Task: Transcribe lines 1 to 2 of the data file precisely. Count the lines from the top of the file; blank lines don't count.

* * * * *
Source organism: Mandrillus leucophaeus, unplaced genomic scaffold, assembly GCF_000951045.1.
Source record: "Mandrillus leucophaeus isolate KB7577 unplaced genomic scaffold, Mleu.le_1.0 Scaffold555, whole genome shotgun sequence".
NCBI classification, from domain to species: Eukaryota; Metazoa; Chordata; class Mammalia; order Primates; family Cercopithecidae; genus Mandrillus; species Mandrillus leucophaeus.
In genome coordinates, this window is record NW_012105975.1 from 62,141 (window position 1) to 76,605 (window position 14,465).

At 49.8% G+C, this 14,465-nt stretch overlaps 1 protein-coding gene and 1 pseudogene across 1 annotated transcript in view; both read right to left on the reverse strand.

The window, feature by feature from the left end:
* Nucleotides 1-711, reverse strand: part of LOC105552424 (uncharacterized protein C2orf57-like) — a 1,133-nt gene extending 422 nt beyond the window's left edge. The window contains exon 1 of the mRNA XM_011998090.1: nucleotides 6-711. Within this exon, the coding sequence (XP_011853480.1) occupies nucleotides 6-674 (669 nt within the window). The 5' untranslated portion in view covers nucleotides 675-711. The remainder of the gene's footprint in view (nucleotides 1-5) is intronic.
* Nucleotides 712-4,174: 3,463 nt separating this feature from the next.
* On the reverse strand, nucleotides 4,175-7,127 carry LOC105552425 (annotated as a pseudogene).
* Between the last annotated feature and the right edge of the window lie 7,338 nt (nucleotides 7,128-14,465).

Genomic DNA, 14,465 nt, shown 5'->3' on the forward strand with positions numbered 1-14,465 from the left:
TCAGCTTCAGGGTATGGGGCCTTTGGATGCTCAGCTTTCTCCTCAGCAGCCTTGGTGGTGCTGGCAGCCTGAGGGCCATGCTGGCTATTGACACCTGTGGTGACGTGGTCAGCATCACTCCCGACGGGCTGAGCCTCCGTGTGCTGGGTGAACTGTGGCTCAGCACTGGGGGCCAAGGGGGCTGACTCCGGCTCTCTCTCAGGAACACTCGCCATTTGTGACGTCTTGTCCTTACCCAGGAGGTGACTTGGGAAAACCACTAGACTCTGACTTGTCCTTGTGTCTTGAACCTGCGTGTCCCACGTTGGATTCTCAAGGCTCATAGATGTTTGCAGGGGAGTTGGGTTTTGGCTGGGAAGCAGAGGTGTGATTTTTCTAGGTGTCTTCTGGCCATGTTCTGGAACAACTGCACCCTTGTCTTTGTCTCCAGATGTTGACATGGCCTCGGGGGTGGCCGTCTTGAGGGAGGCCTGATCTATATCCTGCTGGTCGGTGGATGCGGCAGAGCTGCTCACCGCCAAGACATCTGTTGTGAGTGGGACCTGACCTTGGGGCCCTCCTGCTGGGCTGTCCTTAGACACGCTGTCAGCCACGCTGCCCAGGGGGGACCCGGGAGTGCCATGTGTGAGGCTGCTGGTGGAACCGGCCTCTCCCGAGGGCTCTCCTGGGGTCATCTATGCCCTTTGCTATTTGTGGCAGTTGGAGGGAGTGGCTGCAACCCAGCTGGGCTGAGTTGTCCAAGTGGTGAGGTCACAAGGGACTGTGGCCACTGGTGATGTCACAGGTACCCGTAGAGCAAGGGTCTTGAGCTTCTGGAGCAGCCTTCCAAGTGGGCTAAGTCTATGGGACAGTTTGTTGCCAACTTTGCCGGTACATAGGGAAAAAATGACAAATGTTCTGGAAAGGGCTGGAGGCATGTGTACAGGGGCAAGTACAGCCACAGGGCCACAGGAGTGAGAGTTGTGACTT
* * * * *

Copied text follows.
Source organism: Mandrillus leucophaeus, unplaced genomic scaffold, assembly GCF_000951045.1.
Source record: "Mandrillus leucophaeus isolate KB7577 unplaced genomic scaffold, Mleu.le_1.0 Scaffold555, whole genome shotgun sequence".